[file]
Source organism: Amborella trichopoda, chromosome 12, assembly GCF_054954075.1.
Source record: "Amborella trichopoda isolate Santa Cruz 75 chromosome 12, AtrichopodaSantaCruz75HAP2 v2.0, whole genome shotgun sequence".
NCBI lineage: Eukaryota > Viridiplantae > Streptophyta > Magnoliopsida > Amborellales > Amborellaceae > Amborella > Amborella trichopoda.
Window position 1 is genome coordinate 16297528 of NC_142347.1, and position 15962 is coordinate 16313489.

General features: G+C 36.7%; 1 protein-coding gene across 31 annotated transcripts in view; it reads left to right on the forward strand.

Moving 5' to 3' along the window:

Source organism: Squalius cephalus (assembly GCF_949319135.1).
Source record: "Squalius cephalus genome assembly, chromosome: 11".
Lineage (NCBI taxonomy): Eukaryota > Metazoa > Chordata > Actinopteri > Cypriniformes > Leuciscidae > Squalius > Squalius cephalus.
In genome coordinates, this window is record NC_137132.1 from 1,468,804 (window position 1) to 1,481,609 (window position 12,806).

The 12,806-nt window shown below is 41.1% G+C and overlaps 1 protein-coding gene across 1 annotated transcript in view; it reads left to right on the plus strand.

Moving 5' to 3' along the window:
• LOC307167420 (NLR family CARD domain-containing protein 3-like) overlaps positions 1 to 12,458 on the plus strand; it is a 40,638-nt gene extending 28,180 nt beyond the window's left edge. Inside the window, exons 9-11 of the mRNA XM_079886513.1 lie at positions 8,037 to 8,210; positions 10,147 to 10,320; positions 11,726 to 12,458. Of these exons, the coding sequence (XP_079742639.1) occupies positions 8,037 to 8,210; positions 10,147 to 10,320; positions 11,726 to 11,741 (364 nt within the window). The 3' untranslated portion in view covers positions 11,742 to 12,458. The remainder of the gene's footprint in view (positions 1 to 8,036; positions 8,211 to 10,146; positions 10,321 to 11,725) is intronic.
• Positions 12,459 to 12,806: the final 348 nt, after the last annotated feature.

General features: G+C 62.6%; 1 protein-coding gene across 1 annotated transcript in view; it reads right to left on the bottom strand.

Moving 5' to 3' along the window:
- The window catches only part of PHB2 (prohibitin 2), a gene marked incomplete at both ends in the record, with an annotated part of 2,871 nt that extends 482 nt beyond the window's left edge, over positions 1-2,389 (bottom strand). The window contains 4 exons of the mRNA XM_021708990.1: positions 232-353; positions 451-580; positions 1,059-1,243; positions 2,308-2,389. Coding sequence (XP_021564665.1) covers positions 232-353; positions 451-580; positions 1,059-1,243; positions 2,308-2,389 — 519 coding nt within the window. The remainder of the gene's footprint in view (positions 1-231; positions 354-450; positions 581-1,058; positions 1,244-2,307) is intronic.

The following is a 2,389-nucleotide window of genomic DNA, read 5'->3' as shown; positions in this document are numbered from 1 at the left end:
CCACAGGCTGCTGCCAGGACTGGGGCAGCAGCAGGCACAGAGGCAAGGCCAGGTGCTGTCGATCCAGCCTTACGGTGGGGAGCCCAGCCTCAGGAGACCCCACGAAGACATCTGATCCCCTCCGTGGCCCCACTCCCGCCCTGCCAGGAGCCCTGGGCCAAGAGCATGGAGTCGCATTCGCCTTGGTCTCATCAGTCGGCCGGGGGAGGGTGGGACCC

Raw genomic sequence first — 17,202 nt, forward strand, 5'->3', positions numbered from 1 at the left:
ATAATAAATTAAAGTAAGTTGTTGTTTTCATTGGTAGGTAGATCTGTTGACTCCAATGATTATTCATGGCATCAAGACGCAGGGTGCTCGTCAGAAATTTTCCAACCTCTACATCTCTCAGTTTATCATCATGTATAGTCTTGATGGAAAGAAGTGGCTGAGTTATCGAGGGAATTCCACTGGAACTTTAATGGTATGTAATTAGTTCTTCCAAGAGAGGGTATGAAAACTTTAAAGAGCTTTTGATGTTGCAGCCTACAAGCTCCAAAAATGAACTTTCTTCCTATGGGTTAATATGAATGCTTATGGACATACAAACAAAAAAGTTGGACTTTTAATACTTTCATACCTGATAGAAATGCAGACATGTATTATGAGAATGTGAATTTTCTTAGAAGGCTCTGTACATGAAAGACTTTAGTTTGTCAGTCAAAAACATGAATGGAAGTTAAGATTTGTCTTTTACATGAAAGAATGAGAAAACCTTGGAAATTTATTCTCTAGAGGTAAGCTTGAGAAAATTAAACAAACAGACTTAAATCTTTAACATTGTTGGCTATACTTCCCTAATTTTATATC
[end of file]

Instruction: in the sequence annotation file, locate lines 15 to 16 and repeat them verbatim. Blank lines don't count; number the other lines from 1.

General features: G+C 62.6%; 1 protein-coding gene across 1 annotated transcript in view; it reads right to left on the bottom strand.

Moving 5' to 3' along the window: